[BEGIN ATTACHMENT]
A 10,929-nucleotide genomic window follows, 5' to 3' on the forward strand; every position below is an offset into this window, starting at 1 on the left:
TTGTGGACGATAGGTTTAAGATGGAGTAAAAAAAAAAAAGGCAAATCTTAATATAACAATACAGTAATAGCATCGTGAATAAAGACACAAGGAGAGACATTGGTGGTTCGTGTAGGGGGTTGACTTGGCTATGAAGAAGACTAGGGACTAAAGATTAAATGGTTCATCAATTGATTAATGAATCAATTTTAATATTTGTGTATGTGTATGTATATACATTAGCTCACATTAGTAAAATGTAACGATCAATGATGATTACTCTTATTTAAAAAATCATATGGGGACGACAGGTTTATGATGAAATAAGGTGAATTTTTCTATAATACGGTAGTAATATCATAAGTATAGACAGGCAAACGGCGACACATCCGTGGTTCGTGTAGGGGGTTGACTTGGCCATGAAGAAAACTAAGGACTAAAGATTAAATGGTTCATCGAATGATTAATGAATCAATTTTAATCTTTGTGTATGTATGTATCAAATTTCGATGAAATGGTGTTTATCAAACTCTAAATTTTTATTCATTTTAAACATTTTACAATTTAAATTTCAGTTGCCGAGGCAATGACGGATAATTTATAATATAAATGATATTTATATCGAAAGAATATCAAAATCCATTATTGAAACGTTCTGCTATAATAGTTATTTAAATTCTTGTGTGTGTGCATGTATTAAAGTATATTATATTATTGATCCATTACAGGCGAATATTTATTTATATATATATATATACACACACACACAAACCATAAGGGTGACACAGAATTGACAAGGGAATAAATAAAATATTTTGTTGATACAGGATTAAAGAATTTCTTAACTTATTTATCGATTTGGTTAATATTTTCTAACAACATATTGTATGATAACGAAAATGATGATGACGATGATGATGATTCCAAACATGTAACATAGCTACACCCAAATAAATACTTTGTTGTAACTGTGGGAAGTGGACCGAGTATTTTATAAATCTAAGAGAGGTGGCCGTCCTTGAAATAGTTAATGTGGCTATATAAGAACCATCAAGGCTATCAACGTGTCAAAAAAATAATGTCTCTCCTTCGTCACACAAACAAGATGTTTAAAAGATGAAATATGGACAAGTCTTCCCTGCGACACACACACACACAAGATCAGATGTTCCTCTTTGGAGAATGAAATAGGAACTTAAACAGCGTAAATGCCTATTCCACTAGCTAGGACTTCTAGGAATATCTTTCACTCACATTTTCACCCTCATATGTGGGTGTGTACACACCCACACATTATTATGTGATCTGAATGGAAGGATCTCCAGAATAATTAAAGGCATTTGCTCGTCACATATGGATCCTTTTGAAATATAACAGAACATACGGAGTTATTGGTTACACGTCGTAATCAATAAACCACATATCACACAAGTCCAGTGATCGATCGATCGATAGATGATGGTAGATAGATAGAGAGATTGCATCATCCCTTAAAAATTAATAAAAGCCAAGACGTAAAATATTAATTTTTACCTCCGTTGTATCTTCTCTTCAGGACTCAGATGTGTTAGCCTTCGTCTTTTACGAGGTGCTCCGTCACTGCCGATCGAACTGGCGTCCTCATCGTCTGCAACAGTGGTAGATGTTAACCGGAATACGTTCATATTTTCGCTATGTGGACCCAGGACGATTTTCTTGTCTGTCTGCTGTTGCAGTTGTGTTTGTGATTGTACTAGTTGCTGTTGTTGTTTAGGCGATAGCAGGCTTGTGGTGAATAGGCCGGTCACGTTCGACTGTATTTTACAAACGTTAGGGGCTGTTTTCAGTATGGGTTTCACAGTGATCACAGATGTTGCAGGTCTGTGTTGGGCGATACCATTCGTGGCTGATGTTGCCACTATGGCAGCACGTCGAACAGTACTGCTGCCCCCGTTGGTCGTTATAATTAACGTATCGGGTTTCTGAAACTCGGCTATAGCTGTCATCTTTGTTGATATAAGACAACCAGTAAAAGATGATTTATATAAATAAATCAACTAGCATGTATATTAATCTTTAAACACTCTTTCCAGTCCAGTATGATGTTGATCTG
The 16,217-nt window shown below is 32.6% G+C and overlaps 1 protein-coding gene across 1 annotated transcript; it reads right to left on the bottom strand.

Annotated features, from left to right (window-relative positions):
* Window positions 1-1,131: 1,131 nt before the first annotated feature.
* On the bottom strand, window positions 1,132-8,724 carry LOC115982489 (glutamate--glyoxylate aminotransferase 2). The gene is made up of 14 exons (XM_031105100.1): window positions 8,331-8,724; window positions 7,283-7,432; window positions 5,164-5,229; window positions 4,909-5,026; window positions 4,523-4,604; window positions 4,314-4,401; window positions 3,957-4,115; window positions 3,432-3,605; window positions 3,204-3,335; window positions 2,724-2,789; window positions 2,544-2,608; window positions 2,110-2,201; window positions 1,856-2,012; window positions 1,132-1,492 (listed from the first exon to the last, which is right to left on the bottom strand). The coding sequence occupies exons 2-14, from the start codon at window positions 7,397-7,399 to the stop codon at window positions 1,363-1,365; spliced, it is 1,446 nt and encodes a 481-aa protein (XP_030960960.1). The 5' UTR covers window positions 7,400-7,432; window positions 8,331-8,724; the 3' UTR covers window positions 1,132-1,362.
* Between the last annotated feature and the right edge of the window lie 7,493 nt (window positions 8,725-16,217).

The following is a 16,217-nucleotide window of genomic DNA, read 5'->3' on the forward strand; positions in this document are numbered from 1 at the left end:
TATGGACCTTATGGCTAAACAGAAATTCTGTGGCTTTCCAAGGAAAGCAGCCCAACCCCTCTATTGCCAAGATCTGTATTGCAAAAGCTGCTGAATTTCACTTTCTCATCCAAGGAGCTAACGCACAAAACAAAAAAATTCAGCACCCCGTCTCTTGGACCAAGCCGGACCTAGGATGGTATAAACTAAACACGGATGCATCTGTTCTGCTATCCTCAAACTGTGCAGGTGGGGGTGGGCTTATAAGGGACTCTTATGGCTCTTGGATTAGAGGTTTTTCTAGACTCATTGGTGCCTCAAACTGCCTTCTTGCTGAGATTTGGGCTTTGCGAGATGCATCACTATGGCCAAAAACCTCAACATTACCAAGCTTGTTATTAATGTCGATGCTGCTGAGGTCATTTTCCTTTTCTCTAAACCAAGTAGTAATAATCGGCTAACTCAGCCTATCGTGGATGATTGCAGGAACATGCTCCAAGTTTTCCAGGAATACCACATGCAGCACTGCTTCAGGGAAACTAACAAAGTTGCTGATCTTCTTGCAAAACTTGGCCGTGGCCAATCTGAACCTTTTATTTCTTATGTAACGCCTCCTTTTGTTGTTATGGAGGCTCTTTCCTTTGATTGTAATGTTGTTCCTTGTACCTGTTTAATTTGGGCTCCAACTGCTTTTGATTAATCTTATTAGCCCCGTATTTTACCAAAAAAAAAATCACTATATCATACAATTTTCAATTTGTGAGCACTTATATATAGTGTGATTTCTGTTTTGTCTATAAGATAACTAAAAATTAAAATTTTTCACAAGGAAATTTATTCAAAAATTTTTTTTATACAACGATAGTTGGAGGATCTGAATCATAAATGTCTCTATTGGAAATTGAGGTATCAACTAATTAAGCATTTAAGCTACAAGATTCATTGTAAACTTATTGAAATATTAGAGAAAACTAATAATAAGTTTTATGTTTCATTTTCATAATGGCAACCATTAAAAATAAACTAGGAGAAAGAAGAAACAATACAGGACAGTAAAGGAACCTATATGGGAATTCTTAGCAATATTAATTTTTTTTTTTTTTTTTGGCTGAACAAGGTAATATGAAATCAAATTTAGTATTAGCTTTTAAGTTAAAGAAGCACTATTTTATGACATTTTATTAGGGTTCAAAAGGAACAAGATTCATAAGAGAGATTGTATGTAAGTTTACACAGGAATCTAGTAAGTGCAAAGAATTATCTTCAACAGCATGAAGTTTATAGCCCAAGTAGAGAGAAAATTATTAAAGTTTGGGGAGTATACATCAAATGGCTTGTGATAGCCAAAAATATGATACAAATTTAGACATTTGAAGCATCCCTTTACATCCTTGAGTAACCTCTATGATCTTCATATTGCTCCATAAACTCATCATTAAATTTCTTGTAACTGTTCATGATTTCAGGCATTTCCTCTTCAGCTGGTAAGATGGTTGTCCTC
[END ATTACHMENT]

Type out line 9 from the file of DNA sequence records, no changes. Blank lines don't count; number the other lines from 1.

TATGGACCTTATGGCTAAACAGAAATTCTGTGGCTTTCCAAGGAAAGCAGCCCAACCCCTCTATTGCCAAGATCTGTATTGCAAAAGCTGCTGAATTTCACTTTCTCATCCAAGGAGCTAACGCACAAAACAAAAAAATTCAGCACCCCGTCTCTTGGACCAAGCCGGACCTAGGATGGTATAAACTAAACACGGATGCATCTGTTCTGCTATCCTCAAACTGTGCAGGTGGGGGTGGGCTTATAAGGGACTCTTATGGCTCTTGGATTAGAGGTTTTTCTAGACTCATTGGTGCCTCAAACTGCCTTCTTGCTGAGATTTGGGCTTTGCGAGATGCATCACTATGGCCAAAAACCTCAACATTACCAAGCTTGTTATTAATGTCGATGCTGCTGAGGTCATTTTCCTTTTCTCTAAACCAAGTAGTAATAATCGGCTAACTCAGCCTATCGTGGATGATTGCAGGAACATGCTCCAAGTTTTCCAGGAATACCACATGCAGCACTGCTTCAGGGAAACTAACAAAGTTGCTGATCTTCTTGCAAAACTTGGCCGTGGCCAATCTGAACCTTTTATTTCTTATGTAACGCCTCCTTTTGTTGTTATGGAGGCTCTTTCCTTTGATTGTAATGTTGTTCCTTGTACCTGTTTAATTTGGGCTCCAACTGCTTTTGATTAATCTTATTAGCCCCGTATTTTACCAAAAAAAAAATCACTATATCATACAATTTTCAATTTGTGAGCACTTATATATAGTGTGATTTCTGTTTTGTCTATAAGATAACTAAAAATTAAAATTTTTCACAAGGAAATTTATTCAAAAATTTTTTTTATACAACGATAGTTGGAGGATCTGAATCATAAATGTCTCTATTGGAAATTGAGGTATCAACTAATTAAGCATTTAAGCTACAAGATTCATTGTAAACTTATTGAAATATTAGAGAAAACTAATAATAAGTTTTATGTTTCATTTTCATAATGGCAACCATTAAAAATAAACTAGGAGAAAGAAGAAACAATACAGGACAGTAAAGGAACCTATATGGGAATTCTTAGCAATATTAATTTTTTTTTTTTTTTTTGGCTGAACAAGGTAATATGAAATCAAATTTAGTATTAGCTTTTAAGTTAAAGAAGCACTATTTTATGACATTTTATTAGGGTTCAAAAGGAACAAGATTCATAAGAGAGATTGTATGTAAGTTTACACAGGAATCTAGTAAGTGCAAAGAATTATCTTCAACAGCATGAAGTTTATAGCCCAAGTAGAGAGAAAATTATTAAAGTTTGGGGAGTATACATCAAATGGCTTGTGATAGCCAAAAATATGATACAAATTTAGACATTTGAAGCATCCCTTTACATCCTTGAGTAACCTCTATGATCTTCATATTGCTCCATAAACTCATCATTAAATTTCTTGTAACTGTTCATGATTTCAGGCATTTCCTCTTCAGCTGGTAAGATGGTTGTCCTC